Emonlib Voltage reading offsets

Greetings everyone,
In tbe past I have used emonlib for a DIY project, and I more or less familiar with what it does.

There was a request to add the functionality to measure the main frequency using emonlib. Then I came across to the following link - [Measuring frequency from the EmonLib | Archived Forum]that someone has written in the past, and having some small modification I managed to get it work. ( Just want to add that I am using exactly the same configuartion for the voltage and current sensor proposed by openenergymonitor. )

Now it is a bit different story. My voltage sensor is made of one fullwave rectifier, a really small, about 1nF capacitor, and a voltage divider - 750K to 10K. The reason to use such a small capacitor is to have full sine wave rectifired not to smooth it, and to use the same approach as in the previous example for measuring frequency. However, I am really close to getting 50Hz reading all the time, but when I look into the .cpp file from Emonlib, and printing sampleV out on the serial plotter I can see some periof offsets in between some of the rectifired waves.

Please see the attached pictures for better understanding.

Are these “offsets” prodused by the emon library or can sameone give me an idea why the input signal looks like that? If this is what my Arduino Nano ADC input sees then frequency measurement is lost.

The measurements were captured without any load!


Welcome, Max, to the OEM forum.

I’d recommend you switch to using emonLibCM. You can dispense with the rectifier and revert to the plain voltage input straight into the ADC (suitably reduced of course), because emonLibCM can report frequency.

That will have a desirable side effect too - you’ll have the direction of real power available once more, which you’ve lost. (You could have done the rectification in software of course, after the signed value had been used in the power calculation.)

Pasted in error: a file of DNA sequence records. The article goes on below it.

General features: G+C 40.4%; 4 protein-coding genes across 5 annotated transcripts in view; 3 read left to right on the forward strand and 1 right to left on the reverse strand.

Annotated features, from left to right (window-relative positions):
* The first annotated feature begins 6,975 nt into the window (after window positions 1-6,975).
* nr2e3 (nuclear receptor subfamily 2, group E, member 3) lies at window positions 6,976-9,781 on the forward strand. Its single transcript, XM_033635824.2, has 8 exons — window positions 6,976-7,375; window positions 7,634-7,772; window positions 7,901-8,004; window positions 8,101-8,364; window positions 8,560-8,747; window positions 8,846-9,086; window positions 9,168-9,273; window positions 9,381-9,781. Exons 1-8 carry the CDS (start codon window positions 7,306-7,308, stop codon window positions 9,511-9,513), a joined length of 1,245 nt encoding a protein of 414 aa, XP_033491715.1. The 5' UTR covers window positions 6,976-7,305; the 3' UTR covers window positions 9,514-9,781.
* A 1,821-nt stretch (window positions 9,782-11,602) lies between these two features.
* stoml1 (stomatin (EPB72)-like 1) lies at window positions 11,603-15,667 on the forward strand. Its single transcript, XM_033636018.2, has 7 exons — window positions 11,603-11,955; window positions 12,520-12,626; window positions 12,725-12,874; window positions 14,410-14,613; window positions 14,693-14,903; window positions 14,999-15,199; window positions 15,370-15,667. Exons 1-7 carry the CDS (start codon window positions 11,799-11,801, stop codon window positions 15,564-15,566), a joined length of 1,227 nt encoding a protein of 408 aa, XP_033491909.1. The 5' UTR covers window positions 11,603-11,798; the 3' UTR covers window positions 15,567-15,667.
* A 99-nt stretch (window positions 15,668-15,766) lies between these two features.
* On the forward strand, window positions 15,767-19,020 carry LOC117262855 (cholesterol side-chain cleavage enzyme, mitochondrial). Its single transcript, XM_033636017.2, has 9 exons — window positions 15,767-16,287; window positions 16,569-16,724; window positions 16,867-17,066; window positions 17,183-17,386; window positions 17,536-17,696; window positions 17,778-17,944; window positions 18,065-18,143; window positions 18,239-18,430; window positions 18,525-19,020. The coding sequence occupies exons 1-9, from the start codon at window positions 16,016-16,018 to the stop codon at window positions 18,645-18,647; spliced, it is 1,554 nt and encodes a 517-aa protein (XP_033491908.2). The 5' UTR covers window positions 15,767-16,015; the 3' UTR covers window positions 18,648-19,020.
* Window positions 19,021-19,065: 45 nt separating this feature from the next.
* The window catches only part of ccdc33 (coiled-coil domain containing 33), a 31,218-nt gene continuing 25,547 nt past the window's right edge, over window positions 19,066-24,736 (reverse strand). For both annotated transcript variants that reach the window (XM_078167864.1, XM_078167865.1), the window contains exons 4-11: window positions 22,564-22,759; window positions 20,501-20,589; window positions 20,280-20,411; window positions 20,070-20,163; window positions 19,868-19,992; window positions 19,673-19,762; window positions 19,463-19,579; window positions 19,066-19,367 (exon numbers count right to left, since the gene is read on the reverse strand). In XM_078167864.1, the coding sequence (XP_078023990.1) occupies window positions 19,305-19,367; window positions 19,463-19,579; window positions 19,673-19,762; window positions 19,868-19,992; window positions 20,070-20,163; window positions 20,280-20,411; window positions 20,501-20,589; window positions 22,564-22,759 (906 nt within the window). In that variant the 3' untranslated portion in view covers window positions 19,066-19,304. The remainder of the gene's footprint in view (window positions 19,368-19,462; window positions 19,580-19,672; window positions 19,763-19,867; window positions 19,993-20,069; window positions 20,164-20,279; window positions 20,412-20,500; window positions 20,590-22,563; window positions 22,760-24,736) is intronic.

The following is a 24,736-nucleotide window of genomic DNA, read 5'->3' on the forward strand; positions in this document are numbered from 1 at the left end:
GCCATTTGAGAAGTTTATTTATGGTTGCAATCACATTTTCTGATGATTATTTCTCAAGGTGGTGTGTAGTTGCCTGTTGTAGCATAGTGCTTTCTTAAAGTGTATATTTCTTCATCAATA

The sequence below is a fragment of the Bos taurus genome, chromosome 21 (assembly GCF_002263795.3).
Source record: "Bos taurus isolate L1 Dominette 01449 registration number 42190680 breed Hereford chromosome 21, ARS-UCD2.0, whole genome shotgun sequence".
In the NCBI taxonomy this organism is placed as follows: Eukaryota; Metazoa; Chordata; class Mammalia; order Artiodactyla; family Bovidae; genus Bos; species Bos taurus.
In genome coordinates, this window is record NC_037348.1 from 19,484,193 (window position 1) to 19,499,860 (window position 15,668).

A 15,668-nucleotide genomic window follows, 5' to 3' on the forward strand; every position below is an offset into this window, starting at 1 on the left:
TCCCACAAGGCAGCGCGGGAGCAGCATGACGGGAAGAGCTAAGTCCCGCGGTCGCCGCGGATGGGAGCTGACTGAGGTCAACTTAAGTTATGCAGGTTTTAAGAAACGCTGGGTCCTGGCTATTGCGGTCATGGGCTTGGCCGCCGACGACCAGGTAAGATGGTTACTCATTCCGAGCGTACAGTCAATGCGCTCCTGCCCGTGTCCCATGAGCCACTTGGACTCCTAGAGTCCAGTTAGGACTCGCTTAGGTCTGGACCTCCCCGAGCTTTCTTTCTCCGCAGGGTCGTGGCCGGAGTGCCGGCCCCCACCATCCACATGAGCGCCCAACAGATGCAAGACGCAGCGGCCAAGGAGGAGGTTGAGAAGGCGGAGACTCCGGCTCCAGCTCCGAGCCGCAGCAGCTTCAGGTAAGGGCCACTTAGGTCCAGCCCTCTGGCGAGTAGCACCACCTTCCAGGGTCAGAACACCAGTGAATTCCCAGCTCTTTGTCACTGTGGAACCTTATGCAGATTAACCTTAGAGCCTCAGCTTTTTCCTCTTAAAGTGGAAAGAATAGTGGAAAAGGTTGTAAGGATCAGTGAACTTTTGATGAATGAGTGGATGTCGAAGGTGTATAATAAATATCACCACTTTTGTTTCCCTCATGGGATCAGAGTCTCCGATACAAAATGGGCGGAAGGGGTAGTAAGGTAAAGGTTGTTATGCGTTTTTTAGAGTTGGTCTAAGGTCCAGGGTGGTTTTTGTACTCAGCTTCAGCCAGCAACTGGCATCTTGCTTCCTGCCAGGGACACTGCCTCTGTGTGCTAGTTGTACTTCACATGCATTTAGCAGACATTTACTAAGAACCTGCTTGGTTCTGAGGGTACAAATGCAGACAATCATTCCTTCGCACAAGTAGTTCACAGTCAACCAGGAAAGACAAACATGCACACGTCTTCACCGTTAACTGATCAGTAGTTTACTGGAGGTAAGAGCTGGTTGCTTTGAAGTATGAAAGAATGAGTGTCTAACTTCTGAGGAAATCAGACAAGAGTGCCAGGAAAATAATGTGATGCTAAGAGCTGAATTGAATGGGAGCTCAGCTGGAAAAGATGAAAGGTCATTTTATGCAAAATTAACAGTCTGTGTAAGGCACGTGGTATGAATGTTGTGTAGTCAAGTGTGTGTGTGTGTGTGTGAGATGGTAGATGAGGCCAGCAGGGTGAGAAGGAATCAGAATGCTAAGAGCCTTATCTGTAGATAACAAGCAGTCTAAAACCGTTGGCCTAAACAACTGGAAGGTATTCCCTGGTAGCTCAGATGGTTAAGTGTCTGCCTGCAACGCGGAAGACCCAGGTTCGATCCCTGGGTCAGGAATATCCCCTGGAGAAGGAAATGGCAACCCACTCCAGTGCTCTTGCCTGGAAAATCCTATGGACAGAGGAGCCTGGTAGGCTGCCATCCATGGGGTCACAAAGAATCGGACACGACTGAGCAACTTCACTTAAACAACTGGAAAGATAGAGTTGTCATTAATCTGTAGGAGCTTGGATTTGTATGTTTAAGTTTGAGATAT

I suspect what you’re seeing there is an artifact of using a Serial.print statement after each sample - because that’s a notoriously slow process.

Hello Robert.Wall,
Thanks for the quick replay. I will try to switch to EmonLibCM. Is it compatible with the arduino nano (Atmel328pi) platform with its 10 bit resolution ADC? And does this solution ( having fullwave rectifier as input) will require some software modification in order to get the frequency or should be ok like it is?

Thanks in advance!

Read again what I wrote above - you must not use a full-wave rectifier on the voltage input. You will have incorrect voltage readings because of the way the d.c. offset is removed in the software, which also means the power readings will be incorrect, and you will lose the ability to know the direction of power flow.

Both libraries were written for the ATMega 328P. But you will need to change some default settings as these are specifically for the emonTx.